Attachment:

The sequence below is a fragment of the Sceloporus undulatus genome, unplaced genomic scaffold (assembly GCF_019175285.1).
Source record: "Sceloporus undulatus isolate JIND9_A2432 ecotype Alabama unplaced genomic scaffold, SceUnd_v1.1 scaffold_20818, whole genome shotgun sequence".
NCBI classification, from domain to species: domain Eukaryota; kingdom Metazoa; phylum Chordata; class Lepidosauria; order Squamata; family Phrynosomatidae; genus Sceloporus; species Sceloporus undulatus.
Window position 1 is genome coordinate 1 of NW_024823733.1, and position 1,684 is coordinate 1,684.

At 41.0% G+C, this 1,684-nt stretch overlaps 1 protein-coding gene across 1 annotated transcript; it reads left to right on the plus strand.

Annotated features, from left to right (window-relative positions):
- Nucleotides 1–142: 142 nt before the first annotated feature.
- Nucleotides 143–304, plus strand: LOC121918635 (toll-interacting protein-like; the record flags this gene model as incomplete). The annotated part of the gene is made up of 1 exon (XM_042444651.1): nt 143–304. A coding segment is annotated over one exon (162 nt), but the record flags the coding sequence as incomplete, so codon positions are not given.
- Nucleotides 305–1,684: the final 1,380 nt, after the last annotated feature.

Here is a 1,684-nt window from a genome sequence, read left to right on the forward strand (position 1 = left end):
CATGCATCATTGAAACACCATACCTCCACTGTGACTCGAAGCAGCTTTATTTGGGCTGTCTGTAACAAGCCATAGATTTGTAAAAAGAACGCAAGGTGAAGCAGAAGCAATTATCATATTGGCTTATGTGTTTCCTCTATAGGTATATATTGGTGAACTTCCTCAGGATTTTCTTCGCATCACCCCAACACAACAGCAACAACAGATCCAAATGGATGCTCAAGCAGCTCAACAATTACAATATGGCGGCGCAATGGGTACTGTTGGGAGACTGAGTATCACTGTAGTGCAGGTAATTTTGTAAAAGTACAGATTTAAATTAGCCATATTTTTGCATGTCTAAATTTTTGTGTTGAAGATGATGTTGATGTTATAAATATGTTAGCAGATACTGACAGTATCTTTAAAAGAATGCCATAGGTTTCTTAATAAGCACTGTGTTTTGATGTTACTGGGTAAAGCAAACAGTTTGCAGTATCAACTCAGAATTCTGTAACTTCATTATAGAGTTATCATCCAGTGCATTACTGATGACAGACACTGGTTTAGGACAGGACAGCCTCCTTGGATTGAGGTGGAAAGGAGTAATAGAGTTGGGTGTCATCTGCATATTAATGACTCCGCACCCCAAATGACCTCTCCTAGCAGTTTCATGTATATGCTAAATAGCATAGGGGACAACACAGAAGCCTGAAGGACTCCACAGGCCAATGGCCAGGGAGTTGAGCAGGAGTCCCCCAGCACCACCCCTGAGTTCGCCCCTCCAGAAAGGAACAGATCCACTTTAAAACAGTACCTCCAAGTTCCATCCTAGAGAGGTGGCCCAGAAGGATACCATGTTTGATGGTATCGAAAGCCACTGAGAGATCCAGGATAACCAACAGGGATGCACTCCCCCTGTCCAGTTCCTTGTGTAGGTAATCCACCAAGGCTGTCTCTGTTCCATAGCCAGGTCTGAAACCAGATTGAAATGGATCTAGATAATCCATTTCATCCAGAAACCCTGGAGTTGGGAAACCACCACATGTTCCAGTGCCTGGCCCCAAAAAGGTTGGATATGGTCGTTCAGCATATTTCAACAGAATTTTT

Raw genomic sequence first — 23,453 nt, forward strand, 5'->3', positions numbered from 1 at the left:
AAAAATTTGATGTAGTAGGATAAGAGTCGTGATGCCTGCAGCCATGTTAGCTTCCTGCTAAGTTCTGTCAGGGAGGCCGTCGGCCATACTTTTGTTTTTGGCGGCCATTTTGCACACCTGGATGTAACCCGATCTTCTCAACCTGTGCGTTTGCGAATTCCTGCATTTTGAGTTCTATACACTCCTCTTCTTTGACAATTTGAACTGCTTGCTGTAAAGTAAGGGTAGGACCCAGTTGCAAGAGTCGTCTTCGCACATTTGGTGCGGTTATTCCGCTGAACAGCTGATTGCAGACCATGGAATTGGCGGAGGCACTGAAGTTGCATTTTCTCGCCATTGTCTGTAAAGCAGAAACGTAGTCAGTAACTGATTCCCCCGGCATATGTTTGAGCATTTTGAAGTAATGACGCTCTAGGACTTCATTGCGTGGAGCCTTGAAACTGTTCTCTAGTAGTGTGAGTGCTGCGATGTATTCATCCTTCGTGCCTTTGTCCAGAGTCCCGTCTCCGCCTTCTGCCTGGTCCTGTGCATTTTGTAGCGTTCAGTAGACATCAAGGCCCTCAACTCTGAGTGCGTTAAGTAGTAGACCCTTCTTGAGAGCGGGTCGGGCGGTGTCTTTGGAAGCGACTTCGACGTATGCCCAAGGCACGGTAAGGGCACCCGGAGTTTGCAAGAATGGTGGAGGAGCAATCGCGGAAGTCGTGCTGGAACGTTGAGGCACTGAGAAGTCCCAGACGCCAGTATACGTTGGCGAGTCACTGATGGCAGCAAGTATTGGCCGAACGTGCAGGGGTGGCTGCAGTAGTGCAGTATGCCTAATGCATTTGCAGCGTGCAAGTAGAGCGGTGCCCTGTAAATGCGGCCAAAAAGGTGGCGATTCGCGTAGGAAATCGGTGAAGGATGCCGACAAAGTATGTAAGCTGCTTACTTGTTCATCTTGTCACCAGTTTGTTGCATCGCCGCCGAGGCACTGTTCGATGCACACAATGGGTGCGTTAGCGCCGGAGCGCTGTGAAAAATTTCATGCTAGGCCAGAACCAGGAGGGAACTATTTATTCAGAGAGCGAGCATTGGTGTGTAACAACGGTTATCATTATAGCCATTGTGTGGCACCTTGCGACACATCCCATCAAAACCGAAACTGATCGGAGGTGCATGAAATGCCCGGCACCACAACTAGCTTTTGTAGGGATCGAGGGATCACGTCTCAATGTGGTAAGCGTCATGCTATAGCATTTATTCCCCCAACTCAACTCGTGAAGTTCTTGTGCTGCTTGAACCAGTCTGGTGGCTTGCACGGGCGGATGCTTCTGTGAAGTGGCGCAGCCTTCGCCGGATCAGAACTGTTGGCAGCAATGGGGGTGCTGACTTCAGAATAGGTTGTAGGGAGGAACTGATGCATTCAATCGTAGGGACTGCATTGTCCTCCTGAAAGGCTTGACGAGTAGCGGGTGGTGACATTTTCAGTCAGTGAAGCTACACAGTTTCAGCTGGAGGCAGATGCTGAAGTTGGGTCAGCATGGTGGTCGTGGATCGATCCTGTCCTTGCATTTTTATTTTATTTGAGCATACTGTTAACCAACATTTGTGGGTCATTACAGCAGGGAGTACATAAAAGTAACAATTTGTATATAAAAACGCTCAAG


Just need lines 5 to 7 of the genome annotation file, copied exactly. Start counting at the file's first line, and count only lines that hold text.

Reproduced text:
At 41.0% G+C, this 1,684-nt stretch overlaps 1 protein-coding gene across 1 annotated transcript; it reads left to right on the plus strand.

Annotated features, from left to right (window-relative positions):
- Nucleotides 1–142: 142 nt before the first annotated feature.